I had promised you a blog on "virtual first sale," and you will have it. But I wanted to report first on an interesting happening. Let me start by quoting my colleague Mike Palmedo, at the Washington College of Law's Program on Information Justice and Intellectual Property:
On Tuesday the Computer and Communications Industry Association (CCIA) released its report "Fair Use in the U.S. Economy," which measures the economic contributions of industries that rely on flexibilities in copyright law. These contributions are massive, yet they are often overlooked in debate over the strengthening of IP enforcement. The report finds that in 2007, industries reliant on fair use produced:
CCIA President & CEO Ed Black announced the report at a panel on Capitol Hill, saying:
- $2.2 trillion in value added (revenue minus costs). This amounted to 16.2% of GDP
- 23% of real economic growth over the prior five years
- $281 billion in exports
- Employment for 17.5 million Americans, in jobs with higher-than-average compensation)
- Productivity gains that were 28% higher than the national averageIn a knowledge-based economy, having numbers that show why fair use matters is critical as legislation is made and trade agreements are negotiated. Fair use is critical to the innovation economy. Much of the unprecedented growth of the tech and communications industry can be credited to the fair use doctrine. This cornerstone that fosters creativity and innovation must be protected.
Representative Zoe Lofgren spoke, expressing hope that the report would help the public understand the importance of the balancing features of copyright law. She quoted the section of Constitution giving Congress the power "To promote the Progress of Science and useful Arts, by securing for limited Times to Authors and Inventors the exclusive Right to their respective Writings and Discoveries;" then warned that much of the modern discourse has tended towards ever-higher protections for IP, which was not the original intent of the framers. She warned that the Anticounterfeiting Trade Agreement is problematic because it is a step in the efforts to further block access to content, and because it lacks protection of the flexibilities needed for creative industries. A better goal for trade negotiations would be a "freedom agenda" that promotes greater expression and innovation.
Mike goes on to note that I also spoke at the event, noting that a previous version of this report issued in 2007 had a positive impact on the debate over the effect of intellectual property on creative industries and the US economy as a whole. He explained that many of the industries which are often referred to as "copyright industries" would not exist today without fair use and other flexibilities in copyright law.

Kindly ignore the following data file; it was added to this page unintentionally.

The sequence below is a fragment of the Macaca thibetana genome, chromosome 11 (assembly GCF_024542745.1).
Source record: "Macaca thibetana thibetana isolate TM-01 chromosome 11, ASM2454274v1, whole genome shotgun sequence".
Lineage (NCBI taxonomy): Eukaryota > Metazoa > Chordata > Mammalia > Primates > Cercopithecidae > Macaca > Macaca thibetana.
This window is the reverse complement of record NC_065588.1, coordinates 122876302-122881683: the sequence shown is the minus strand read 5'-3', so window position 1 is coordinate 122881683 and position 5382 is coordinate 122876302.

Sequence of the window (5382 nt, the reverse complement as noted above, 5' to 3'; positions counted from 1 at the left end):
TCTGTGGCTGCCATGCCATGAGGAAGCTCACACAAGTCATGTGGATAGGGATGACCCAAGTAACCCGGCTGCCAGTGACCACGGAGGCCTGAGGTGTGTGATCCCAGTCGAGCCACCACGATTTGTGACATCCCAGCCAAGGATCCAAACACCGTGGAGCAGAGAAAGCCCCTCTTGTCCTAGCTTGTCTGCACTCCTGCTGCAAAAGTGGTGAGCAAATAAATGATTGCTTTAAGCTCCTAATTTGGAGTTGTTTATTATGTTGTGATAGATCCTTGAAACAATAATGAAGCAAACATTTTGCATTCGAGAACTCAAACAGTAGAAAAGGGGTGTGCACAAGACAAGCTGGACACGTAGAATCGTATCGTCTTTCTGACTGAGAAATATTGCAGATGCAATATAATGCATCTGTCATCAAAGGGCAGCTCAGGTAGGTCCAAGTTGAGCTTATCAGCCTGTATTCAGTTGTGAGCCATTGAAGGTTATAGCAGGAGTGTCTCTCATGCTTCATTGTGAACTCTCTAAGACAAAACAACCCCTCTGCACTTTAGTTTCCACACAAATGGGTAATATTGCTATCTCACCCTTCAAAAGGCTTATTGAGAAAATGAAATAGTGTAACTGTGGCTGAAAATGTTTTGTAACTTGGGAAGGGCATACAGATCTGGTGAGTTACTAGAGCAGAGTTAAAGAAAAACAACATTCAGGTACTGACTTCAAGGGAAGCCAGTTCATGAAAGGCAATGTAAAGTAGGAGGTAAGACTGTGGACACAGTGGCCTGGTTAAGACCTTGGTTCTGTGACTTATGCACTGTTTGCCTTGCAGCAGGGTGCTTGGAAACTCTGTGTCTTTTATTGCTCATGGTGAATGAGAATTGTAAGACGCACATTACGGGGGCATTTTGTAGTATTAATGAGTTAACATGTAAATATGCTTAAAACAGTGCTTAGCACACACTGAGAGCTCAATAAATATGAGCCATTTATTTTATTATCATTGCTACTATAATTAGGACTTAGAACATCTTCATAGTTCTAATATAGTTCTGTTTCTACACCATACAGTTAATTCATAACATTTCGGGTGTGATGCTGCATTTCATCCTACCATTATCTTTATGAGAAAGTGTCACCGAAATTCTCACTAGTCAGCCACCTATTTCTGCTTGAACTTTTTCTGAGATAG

More specifically, I said:
I want to offer my compliments to CCIA, a crucial organization that balances respect for core IP rights with a recognition that the so-called "gaps" in copyright protection - including fair use and other statutory limitations and exceptions to copyright - are a "feature" rather than a "bug" in our prodigiously productive innovation system. Or to put the point in constitutional terms: CCIA works to remind us that the success of copyright in promoting "Progress in Science and useful Arts" is a function of all the parts of the system working together, rather than of any one standing alone.
The take-away from this splendid revised and updated edition of "Fair Use in the U.S. Economy" is that robust copyright flexibilities are at least as important to the ecosystem of creativity as are strong content protection. Indeed, many of the most important so-called "copyright industries" owe their very existence to "fair use," in both the broad and narrow senses of that term. That's because, of course, every "new" cultural product depends on all that has gone before. New software products succeed because they build upon and can interoperate with those that have gone before. Musicians must imitate in order to create. And in our media saturated culture, motion picture and TV production would be impossible if every reference to existing information objects required copyright clearance. We have known anecdotally about importance of fair use for decades, but this report makes the point clear than ever by quantifying what might be called the "fair use effect."